A Kick In the Head: An Everyday Guide to Poetic Foms
selected by Paul Janeczko, illustrated by Chris Raschka
Whether it’s starting small with an Odgen Nash couplet and moving on through to a Shakespeare sonnet, or showing a limerick where we all know the form to a pantoum where we learn something completely new, this book both serves as both a collection of poems and a primer of forms. Along with sample poems from a variety of poets, each form is explained briefly, but in a fun, entirely accessible way, from the youngest readers to us poetry-deprived adults. The bright, lively, abstract illustrations of Raschka capture the different tones of the poems and lend to the lightness of the collection. You can pick up this book in paperback, so it’s a ridiculously low investment for a lifetime of understanding poetic forms.
Poetry Speaks to Children
edited by Elis Paschen and Dopminque Raccah, illustrated by Wendy Rasmussen, Judy Love, and Paula Zinngrabe Wendland
This is an amazing collection of modern and classic poems from a diverse group of poets that includes Ogden Nash, Langston Hughes, Sonia Sanchez, and Roald Dahl. I love the eclectic feel where “Gas” by C.K. Williams is one page away from a poem from Macbeth, where a Native American poem taken from a Osage prayer is followed by a poem by Rudyard Kipling. The book is accompanied by a CD of many of the poems read by the poets, which means that thanks to archival copies, today’s children can hear readings from Robert Frost and Langston Hughes, among others. Three illustrators bring these poems to life, giving us a mix of styles, while still keeping a general consistency throughout the book. Absolutely one of of my favorite poetry books.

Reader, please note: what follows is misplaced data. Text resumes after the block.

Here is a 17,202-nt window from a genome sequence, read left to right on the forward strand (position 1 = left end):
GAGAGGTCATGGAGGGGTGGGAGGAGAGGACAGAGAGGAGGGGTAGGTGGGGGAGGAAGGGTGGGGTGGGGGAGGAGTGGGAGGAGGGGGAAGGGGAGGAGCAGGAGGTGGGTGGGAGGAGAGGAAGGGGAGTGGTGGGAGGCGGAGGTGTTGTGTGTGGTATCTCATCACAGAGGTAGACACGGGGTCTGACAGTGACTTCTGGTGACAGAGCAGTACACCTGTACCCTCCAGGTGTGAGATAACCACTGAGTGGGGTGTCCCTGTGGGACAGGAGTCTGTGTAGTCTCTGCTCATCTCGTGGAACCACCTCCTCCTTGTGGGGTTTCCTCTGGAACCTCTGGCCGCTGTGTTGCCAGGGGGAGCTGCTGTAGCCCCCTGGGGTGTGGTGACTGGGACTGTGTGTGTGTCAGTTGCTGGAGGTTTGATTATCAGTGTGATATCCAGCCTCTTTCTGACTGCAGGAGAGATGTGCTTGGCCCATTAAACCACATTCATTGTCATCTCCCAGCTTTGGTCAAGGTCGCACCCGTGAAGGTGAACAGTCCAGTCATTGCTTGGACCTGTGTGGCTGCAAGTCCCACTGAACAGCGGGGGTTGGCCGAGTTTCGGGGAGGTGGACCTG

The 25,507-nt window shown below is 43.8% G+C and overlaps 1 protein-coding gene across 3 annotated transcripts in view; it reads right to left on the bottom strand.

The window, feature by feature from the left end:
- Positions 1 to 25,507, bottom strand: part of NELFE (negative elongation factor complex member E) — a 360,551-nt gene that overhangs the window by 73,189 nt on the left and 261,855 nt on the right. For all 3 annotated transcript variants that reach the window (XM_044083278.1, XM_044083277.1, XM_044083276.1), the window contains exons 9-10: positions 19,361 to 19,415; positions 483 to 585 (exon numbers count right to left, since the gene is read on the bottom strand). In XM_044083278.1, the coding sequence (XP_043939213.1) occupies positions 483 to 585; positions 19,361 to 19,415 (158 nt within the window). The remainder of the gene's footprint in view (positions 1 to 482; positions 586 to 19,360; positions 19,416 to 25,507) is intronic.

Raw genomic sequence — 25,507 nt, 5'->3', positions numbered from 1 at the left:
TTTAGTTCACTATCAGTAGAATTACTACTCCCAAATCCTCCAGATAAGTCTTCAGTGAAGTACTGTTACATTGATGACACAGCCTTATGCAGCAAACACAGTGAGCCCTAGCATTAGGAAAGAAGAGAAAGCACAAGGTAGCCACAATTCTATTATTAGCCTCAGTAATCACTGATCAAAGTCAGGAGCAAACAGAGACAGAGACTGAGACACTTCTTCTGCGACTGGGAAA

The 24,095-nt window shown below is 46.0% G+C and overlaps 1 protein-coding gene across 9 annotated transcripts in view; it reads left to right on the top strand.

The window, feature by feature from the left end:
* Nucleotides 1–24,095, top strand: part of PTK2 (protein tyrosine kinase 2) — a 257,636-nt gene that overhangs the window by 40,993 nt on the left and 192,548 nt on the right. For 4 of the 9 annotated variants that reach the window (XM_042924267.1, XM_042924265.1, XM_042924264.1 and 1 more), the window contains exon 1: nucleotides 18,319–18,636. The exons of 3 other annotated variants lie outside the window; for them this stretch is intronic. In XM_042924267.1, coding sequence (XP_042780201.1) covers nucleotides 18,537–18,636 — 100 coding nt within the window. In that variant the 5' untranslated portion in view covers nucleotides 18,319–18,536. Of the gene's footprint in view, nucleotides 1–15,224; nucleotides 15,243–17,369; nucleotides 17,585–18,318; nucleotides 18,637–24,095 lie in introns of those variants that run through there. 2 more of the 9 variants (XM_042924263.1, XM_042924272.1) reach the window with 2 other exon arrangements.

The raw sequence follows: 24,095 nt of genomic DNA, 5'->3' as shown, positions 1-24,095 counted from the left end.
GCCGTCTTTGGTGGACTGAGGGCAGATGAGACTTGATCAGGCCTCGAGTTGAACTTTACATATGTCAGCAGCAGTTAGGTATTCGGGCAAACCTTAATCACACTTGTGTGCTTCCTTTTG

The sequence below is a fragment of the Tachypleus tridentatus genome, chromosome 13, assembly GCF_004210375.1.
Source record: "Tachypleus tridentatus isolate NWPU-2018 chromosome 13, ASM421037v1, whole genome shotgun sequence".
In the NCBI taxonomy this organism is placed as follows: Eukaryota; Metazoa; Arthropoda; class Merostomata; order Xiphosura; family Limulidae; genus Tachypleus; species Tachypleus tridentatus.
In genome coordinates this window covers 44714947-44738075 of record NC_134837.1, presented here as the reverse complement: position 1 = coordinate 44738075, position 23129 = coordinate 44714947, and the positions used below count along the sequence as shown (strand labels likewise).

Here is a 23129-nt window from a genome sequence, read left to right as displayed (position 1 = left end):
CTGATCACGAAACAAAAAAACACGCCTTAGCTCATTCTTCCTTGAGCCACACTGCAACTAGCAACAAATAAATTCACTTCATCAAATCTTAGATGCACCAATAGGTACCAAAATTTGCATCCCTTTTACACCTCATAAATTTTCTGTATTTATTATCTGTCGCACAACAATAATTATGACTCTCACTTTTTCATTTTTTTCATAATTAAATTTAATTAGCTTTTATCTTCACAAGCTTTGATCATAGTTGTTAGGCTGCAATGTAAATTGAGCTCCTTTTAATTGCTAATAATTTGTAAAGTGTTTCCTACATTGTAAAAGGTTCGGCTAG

Side by Side: New Poems Inspired by Art from Around the World
edited by Jan Greenberg
Poetry and art. Multiple languages and multicultural images. Enriching and educational, this collection is masterful in its presentation. Each poem is written in the poet’s native language, as well as in English, and collectively represent a wide range in style and subject. Each page is illustrated by an iconic, related work of art, which is such a natural fit to poetry that it makes the book inspired. The overall sophistication makes this a collection for the older elementary child on up. While it would be a pleasure to own and peruse in any home library, I have to say that it would be ideal for the classroom.
On the topic of poetry, there is a full month of blogging events listed at at KidLitosphere Central. If you need to start with dipping your feet in the poetry pool, let me suggest Gotta Book’s 30 Poets/30 Days, Miss Rumphius Effect’s Poetry in the Classroom, and Poetry for Children’s Poetry Tag.
This post was previously published at PBS Booklights.
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